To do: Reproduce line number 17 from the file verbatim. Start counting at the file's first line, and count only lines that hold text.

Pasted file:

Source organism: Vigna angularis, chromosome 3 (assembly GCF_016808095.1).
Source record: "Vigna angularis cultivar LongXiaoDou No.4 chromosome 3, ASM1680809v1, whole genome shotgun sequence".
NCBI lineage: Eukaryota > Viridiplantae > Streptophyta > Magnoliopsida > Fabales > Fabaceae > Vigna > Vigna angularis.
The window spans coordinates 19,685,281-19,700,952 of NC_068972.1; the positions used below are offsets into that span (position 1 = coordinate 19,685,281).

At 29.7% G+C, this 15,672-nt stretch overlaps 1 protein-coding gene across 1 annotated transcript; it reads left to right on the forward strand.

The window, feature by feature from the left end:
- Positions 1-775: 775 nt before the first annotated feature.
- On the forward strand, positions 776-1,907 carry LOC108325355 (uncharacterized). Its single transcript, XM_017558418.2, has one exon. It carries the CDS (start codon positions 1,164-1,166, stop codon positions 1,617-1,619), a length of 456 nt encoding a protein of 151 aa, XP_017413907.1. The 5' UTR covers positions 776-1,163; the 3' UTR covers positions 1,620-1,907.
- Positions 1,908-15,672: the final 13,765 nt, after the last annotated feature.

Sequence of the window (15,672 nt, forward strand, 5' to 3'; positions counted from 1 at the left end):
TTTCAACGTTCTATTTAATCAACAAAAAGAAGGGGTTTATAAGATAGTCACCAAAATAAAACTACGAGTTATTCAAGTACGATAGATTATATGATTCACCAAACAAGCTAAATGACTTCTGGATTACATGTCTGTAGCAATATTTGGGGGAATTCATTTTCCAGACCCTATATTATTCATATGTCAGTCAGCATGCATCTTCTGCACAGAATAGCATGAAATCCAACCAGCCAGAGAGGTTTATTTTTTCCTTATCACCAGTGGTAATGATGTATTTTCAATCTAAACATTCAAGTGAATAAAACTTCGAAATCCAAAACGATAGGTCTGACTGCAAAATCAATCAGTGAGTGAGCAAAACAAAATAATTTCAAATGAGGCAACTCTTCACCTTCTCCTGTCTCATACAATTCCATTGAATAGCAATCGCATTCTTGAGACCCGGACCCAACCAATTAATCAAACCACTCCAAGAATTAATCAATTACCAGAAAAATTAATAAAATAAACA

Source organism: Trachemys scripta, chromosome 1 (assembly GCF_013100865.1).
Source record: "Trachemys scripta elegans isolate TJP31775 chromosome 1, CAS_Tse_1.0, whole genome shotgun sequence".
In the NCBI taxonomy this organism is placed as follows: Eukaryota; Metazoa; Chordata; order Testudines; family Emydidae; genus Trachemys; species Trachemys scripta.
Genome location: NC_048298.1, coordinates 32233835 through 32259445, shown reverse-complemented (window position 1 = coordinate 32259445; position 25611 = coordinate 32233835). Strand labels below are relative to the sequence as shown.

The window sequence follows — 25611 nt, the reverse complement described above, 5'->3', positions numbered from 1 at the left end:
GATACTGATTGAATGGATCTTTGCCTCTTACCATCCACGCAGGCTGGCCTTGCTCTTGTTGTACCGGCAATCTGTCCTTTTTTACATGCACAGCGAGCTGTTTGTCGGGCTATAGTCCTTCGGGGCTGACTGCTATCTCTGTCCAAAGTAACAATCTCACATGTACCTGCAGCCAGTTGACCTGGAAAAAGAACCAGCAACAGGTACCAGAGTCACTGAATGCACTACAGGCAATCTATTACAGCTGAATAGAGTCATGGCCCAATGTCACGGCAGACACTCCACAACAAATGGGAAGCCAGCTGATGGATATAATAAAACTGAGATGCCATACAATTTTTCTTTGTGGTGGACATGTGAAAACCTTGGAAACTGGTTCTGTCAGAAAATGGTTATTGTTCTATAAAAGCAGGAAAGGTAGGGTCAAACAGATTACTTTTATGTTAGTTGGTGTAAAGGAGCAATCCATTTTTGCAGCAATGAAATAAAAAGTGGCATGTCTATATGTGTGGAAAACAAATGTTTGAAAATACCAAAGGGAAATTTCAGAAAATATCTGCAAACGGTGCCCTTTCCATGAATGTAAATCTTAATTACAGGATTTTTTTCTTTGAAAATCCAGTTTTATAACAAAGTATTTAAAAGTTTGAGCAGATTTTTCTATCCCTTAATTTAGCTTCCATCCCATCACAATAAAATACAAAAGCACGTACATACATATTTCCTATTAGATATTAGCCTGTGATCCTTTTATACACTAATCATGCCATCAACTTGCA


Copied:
GATACTGATTGAATGGATCTTTGCCTCTTACCATCCACGCAGGCTGGCCTTGCTCTTGTTGTACCGGCAATCTGTCCTTTTTTACATGCACAGCGAGCTGTTTGTCGGGCTATAGTCCTTCGGGGCTGACTGCTATCTCTGTCCAAAGTAACAATCTCACATGTACCTGCAGCCAGTTGACCTGGAAAAAGAACCAGCAACAGGTACCAGAGTCACTGAATGCACTACAGGCAATCTATTACAGCTGAATAGAGTCATGGCCCAATGTCACGGCAGACACTCCACAACAAATGGGAAGCCAGCTGATGGATATAATAAAACTGAGATGCCATACAATTTTTCTTTGTGGTGGACATGTGAAAACCTTGGAAACTGGTTCTGTCAGAAAATGGTTATTGTTCTATAAAAGCAGGAAAGGTAGGGTCAAACAGATTACTTTTATGTTAGTTGGTGTAAAGGAGCAATCCATTTTTGCAGCAATGAAATAAAAAGTGGCATGTCTATATGTGTGGAAAACAAATGTTTGAAAATACCAAAGGGAAATTTCAGAAAATATCTGCAAACGGTGCCCTTTCCATGAATGTAAATCTTAATTACAGGATTTTTTTCTTTGAAAATCCAGTTTTATAACAAAGTATTTAAAAGTTTGAGCAGATTTTTCTATCCCTTAATTTAGCTTCCATCCCATCACAATAAAATACAAAAGCACGTACATACATATTTCCTATTAGATATTAGCCTGTGATCCTTTTATACACTAATCATGCCATCAACTTGCA